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Keeping Black Viewers’ Attention

Mar 19, 2007  •  Post A Comment

From IAG Research

For this installment, we turn away from analysis by demographic segment to an examination of viewer response among African Americans. Of course no cohort is homogeneous, as black viewers span all ages, incomes and geographic regions.

Over the years, research has nevertheless supported some general observations about African Americans and TV. Use of the medium is well above the national average, and there are significant variations in programming preferences. For example, there is usually little overlap among the most popular series watched by black viewers compared with white viewers (“American Idol” and NFL games being notable exceptions).

But sometimes long-held beliefs are based more on opinion than on the latest data. A challenging research topic has been gauging not merely audience data, but viewer response to programming. This report looks beyond ratings to a different measurement: viewer engagement.

Every day, more than 400 African American TV viewers in the IAG panel answer thousands of survey questions about the programs they watched the previous night. One group of questions centers on attentiveness to programming by asking about what occurred during the show. Analysis of these data continues to link attentiveness to the program and recall of ads within the show. Which programs, then, provide more engaged African American viewers?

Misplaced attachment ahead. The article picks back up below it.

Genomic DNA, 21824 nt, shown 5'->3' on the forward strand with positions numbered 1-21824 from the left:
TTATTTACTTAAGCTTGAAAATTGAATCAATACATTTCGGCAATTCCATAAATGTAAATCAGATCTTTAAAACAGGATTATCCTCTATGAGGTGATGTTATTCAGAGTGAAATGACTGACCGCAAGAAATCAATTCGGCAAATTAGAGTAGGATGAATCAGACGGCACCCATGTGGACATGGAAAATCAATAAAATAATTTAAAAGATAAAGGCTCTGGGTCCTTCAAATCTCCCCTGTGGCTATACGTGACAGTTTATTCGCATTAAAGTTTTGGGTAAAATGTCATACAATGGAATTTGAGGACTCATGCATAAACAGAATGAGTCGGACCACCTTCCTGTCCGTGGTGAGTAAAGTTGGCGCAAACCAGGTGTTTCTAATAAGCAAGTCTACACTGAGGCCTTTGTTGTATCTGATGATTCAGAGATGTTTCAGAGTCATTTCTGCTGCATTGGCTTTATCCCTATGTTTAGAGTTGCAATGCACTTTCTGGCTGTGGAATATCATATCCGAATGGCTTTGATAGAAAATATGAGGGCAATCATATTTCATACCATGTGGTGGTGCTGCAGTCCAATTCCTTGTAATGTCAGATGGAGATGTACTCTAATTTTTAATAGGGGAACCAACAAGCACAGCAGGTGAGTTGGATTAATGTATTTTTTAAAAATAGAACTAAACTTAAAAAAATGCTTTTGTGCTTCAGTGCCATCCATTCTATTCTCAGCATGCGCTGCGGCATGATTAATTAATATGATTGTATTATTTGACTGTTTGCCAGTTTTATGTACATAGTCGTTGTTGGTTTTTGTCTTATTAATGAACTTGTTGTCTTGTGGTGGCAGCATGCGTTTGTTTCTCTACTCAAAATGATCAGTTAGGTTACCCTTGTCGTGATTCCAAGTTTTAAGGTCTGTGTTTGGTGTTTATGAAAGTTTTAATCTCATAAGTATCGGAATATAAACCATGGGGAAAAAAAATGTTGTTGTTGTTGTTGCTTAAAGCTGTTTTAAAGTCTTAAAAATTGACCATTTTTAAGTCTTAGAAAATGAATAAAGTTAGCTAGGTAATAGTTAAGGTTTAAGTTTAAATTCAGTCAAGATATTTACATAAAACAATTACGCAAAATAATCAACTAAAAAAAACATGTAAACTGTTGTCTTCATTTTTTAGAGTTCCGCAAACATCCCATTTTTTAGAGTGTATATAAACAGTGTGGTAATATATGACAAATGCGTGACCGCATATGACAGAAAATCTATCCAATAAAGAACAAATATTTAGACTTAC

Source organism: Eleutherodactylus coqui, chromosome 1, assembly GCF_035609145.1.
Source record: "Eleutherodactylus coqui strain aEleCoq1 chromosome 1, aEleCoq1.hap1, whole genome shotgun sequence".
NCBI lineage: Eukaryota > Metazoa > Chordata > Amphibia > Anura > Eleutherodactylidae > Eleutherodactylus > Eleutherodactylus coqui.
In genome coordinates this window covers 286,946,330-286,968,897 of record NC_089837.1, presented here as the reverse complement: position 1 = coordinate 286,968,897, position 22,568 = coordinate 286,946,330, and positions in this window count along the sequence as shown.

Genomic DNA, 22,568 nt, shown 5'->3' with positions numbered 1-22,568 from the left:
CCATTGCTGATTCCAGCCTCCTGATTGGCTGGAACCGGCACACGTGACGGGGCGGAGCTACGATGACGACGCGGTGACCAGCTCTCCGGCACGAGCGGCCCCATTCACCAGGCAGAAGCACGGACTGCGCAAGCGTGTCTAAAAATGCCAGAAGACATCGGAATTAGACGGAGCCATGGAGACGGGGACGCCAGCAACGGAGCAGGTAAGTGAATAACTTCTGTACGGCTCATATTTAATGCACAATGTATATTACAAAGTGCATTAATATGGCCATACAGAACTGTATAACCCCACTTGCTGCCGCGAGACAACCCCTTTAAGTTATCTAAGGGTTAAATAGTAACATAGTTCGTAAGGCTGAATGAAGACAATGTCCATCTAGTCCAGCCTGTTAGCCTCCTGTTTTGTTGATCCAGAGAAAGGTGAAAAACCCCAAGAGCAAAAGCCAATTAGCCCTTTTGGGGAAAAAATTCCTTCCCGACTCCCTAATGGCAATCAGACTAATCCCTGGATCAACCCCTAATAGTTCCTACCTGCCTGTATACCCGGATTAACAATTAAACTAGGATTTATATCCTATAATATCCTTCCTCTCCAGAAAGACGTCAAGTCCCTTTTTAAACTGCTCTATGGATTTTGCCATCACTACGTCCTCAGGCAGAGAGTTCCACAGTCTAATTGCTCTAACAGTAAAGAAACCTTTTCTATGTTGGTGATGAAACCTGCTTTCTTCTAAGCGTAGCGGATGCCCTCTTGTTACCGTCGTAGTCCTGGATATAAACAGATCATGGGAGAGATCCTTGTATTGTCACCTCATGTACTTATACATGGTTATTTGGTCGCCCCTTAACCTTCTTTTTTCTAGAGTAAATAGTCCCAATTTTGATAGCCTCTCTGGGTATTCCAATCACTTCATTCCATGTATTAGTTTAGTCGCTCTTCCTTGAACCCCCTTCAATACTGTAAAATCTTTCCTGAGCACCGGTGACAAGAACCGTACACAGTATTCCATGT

We selected the one prime-time series from each of the five broadcast networks that, season-to-date, achieved the highest program-engagement score for original telecasts among African Americans.

An intriguing finding: These five series — comedies and dramas, veterans and relative newcomers — score well among both black and white viewers. These ongoing daily measures reveal that when it comes to attentiveness, ethnicity appears to be only a minor factor.